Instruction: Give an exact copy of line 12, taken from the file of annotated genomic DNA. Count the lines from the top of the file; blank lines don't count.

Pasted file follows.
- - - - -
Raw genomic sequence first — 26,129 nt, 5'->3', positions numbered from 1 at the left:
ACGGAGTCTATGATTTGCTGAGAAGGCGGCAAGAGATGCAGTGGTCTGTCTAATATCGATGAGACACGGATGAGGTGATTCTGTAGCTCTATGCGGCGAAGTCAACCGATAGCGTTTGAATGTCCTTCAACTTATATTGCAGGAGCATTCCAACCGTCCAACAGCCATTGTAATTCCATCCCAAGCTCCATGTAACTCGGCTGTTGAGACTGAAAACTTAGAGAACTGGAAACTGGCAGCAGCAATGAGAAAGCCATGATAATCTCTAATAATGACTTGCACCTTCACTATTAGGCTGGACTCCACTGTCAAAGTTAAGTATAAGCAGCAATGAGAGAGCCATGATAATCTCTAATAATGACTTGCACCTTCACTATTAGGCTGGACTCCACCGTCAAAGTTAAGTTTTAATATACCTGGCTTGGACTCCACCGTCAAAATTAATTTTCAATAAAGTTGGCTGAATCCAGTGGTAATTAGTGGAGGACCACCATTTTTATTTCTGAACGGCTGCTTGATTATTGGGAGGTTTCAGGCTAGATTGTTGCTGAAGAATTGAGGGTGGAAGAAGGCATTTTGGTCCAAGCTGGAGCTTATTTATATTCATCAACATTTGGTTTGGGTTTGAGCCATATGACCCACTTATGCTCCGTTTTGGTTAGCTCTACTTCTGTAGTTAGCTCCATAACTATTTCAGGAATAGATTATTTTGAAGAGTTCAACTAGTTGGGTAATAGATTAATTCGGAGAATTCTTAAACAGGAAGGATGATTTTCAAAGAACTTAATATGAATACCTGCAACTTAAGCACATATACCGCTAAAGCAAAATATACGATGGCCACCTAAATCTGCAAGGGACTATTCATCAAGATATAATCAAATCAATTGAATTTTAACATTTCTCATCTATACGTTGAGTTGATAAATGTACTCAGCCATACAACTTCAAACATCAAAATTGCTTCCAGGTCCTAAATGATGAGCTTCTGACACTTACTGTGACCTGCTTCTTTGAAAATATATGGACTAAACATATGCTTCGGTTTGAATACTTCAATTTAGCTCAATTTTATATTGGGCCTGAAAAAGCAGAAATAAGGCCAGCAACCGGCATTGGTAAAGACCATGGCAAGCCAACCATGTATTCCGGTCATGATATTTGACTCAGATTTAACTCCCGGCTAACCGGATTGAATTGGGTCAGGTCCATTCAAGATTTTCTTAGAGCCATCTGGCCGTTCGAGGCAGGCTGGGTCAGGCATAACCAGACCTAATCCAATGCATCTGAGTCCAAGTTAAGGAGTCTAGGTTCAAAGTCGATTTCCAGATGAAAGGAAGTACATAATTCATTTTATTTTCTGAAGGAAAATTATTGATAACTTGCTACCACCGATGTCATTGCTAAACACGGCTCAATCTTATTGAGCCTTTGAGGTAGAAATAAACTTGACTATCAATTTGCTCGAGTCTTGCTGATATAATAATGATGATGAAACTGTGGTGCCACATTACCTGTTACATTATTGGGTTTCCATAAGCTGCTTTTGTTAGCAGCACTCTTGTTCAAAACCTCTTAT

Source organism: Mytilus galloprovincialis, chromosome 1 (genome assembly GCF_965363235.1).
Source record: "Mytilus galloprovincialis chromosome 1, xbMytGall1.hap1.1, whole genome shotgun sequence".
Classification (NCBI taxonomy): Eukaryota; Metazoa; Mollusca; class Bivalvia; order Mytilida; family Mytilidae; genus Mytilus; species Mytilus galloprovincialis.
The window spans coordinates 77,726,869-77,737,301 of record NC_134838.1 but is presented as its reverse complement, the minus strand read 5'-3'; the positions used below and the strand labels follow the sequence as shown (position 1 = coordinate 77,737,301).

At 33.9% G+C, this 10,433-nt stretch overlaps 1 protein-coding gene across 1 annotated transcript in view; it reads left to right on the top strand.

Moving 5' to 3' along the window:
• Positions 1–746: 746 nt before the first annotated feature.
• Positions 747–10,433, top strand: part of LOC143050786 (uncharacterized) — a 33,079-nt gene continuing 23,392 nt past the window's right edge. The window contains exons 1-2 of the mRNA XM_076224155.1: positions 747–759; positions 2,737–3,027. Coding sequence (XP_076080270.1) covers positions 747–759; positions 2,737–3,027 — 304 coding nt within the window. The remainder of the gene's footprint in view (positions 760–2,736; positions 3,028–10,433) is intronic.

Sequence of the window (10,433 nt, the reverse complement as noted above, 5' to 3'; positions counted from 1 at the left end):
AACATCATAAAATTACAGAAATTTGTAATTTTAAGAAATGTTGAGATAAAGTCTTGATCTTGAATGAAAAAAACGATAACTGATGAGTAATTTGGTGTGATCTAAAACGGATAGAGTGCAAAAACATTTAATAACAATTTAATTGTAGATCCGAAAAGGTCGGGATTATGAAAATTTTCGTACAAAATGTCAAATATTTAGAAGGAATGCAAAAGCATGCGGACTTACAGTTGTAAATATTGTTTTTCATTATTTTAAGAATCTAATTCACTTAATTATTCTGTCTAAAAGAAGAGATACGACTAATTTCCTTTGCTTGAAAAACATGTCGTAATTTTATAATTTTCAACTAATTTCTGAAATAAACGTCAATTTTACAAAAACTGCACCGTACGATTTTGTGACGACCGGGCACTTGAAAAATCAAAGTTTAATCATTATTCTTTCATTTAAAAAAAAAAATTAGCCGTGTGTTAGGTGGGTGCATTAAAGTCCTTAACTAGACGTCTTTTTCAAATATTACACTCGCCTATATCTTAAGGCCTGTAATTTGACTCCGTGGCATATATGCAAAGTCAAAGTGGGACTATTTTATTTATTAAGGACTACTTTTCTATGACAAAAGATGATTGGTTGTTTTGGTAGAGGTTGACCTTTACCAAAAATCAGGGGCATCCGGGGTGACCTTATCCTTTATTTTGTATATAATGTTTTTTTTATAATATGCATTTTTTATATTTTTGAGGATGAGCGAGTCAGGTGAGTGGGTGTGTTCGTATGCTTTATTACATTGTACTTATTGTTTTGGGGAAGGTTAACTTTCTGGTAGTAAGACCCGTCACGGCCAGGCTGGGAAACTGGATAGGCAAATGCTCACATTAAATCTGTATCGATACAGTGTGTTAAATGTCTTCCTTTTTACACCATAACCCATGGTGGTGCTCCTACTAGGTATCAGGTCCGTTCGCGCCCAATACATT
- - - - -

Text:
AACATCATAAAATTACAGAAATTTGTAATTTTAAGAAATGTTGAGATAAAGTCTTGATCTTGAATGAAAAAAACGATAACTGATGAGTAATTTGGTGTGATCTAAAACGGATAGAGTGCAAAAACATTTAATAACAATTTAATTGTAGATCCGAAAAGGTCGGGATTATGAAAATTTTCGTACAAAATGTCAAATATTTAGAAGGAATGCAAAAGCATGCGGACTTACAGTTGTAAATATTGTTTTTCATTATTTTAAGAATCTAATTCACTTAATTATTCTGTCTAAAAGAAGAGATACGACTAATTTCCTTTGCTTGAAAAACATGTCGTAATTTTATAATTTTCAACTAATTTCTGAAATAAACGTCAATTTTACAAAAACTGCACCGTACGATTTTGTGACGACCGGGCACTTGAAAAATCAAAGTTTAATCATTATTCTTTCATTTAAAAAAAAAAATTAGCCGTGTGTTAGGTGGGTGCATTAAAGTCCTTAACTAGACGTCTTTTTCAAATATTACACTCGCCTATATCTTAAGGCCTGTAATTTGACTCCGTGGCATATATGCAAAGTCAAAGTGGGACTATTTTATTTATTAAGGACTACTTTTCTATGACAAAAGATGATTGGTTGTTTTGGTAGAGGTTGACCTTTACCAAAAATCAGGGGCATCCGGGGTGACCTTATCCTTTATTTTGTATATAATGTTTTTTTTATAATATGCATTTTTTATATTTTTGAGGATGAGCGAGTCAGGTGAGTGGGTGTGTTCGTATGCTTTATTACATTGTACTTATTGTTTTGGGGAAGGTTAACTTTCTGGTAGTAAGACCCGTCACGGCCAGGCTGGGAAACTGGATAGGCAAATGCTCACATTAAATCTGTATCGATACAGTGTGTTAAATGTCTTCCTTTTTACACCATAACCCATGGTGGTGCTCCTACTAGGTATCAGGTCCGTTCGCGCCCAATACATT